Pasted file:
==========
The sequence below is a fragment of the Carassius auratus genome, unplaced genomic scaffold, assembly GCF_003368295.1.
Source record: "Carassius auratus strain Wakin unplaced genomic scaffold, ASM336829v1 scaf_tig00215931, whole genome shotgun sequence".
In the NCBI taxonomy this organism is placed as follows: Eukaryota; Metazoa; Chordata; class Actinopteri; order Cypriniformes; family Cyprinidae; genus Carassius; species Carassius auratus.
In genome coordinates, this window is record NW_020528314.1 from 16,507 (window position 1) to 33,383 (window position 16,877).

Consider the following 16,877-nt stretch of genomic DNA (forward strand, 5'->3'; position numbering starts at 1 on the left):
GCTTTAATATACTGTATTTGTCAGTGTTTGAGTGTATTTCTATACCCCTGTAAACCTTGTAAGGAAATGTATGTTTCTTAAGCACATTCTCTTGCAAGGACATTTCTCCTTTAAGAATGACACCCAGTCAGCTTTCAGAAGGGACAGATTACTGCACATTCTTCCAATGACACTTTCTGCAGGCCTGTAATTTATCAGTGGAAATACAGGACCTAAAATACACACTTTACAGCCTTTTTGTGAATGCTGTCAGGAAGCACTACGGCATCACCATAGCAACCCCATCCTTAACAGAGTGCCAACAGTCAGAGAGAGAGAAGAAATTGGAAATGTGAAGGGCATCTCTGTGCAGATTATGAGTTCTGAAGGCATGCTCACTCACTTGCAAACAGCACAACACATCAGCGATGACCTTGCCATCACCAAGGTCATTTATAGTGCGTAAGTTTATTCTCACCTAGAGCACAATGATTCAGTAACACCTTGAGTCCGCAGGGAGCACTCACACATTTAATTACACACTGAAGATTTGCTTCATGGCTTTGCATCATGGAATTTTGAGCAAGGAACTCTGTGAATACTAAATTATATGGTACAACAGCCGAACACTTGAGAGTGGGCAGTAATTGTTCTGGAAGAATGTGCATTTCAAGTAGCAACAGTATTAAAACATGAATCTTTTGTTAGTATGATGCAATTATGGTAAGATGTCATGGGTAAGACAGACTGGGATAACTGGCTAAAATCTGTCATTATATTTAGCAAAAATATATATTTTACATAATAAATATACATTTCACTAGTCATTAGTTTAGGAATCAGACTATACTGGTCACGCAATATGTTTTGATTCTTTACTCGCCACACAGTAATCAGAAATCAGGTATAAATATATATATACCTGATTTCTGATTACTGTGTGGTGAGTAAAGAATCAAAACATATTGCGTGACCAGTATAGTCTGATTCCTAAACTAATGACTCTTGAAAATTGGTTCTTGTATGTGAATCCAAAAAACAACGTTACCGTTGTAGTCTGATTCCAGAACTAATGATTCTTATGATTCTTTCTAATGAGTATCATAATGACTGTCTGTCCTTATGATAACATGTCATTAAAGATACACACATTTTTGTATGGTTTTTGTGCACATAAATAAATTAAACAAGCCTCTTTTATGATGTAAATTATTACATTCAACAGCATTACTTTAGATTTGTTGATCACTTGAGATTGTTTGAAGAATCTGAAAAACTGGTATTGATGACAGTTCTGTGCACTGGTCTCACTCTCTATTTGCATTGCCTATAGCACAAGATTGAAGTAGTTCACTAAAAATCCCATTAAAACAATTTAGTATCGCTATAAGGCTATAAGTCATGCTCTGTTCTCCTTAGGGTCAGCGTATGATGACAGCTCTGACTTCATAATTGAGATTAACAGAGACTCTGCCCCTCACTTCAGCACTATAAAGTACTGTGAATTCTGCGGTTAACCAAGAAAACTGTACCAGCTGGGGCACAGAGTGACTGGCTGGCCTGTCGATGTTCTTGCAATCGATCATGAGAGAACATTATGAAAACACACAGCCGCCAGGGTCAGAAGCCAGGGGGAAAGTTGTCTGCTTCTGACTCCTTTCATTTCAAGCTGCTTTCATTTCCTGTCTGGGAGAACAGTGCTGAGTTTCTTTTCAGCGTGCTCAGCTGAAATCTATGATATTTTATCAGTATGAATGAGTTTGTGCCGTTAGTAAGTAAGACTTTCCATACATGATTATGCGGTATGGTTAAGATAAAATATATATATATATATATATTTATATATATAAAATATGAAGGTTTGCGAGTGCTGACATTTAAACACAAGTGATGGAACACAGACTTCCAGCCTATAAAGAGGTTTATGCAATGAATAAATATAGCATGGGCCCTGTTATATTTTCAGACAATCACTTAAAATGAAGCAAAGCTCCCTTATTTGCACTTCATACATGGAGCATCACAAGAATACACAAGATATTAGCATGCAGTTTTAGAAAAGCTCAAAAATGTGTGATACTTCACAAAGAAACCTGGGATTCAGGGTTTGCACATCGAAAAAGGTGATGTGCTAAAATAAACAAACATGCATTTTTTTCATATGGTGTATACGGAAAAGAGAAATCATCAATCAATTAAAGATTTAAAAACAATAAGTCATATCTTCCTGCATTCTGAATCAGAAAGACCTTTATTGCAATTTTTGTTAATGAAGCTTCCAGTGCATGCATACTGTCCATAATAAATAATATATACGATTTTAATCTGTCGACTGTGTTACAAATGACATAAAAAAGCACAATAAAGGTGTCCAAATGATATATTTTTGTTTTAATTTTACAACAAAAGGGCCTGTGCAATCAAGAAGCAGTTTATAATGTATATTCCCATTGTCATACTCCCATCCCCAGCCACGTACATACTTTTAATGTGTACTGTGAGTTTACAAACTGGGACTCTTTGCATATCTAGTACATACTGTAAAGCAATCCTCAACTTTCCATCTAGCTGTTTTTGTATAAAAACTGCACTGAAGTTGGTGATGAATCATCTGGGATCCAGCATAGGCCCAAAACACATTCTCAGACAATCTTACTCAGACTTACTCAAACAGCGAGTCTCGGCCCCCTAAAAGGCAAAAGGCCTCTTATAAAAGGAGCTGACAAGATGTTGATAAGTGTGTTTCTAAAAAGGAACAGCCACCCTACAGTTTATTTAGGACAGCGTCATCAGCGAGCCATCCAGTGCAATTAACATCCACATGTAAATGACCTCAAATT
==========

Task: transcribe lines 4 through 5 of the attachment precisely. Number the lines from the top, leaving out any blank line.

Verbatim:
In genome coordinates, this window is record NW_020528314.1 from 16,507 (window position 1) to 33,383 (window position 16,877).

Consider the following 16,877-nt stretch of genomic DNA (forward strand, 5'->3'; position numbering starts at 1 on the left):